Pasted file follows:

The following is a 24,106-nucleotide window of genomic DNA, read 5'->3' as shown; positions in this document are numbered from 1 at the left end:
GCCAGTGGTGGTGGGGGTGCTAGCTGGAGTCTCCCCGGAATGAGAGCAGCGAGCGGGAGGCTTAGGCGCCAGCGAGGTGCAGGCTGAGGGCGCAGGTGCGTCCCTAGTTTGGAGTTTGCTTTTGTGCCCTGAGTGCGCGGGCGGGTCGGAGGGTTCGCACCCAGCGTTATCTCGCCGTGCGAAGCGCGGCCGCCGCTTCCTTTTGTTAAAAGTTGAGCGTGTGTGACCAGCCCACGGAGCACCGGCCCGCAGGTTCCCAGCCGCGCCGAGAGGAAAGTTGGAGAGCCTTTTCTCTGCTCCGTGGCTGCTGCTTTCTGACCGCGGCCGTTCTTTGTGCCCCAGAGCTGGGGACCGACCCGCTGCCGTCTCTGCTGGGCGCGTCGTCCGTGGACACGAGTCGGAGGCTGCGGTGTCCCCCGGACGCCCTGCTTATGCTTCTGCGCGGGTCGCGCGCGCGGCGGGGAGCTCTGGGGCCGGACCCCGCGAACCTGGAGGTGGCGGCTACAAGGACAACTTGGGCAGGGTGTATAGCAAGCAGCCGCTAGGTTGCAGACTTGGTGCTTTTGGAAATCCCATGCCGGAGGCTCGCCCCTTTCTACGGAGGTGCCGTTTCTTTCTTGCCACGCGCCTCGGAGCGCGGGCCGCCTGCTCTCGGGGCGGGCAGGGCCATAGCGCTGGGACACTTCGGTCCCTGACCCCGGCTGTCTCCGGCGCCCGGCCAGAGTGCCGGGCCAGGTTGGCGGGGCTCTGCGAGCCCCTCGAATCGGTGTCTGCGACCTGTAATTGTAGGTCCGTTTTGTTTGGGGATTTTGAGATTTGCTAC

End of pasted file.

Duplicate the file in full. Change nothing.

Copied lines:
The following is a 24,106-nucleotide window of genomic DNA, read 5'->3' as shown; positions in this document are numbered from 1 at the left end:
GCCAGTGGTGGTGGGGGTGCTAGCTGGAGTCTCCCCGGAATGAGAGCAGCGAGCGGGAGGCTTAGGCGCCAGCGAGGTGCAGGCTGAGGGCGCAGGTGCGTCCCTAGTTTGGAGTTTGCTTTTGTGCCCTGAGTGCGCGGGCGGGTCGGAGGGTTCGCACCCAGCGTTATCTCGCCGTGCGAAGCGCGGCCGCCGCTTCCTTTTGTTAAAAGTTGAGCGTGTGTGACCAGCCCACGGAGCACCGGCCCGCAGGTTCCCAGCCGCGCCGAGAGGAAAGTTGGAGAGCCTTTTCTCTGCTCCGTGGCTGCTGCTTTCTGACCGCGGCCGTTCTTTGTGCCCCAGAGCTGGGGACCGACCCGCTGCCGTCTCTGCTGGGCGCGTCGTCCGTGGACACGAGTCGGAGGCTGCGGTGTCCCCCGGACGCCCTGCTTATGCTTCTGCGCGGGTCGCGCGCGCGGCGGGGAGCTCTGGGGCCGGACCCCGCGAACCTGGAGGTGGCGGCTACAAGGACAACTTGGGCAGGGTGTATAGCAAGCAGCCGCTAGGTTGCAGACTTGGTGCTTTTGGAAATCCCATGCCGGAGGCTCGCCCCTTTCTACGGAGGTGCCGTTTCTTTCTTGCCACGCGCCTCGGAGCGCGGGCCGCCTGCTCTCGGGGCGGGCAGGGCCATAGCGCTGGGACACTTCGGTCCCTGACCCCGGCTGTCTCCGGCGCCCGGCCAGAGTGCCGGGCCAGGTTGGCGGGGCTCTGCGAGCCCCTCGAATCGGTGTCTGCGACCTGTAATTGTAGGTCCGTTTTGTTTGGGGATTTTGAGATTTGCTAC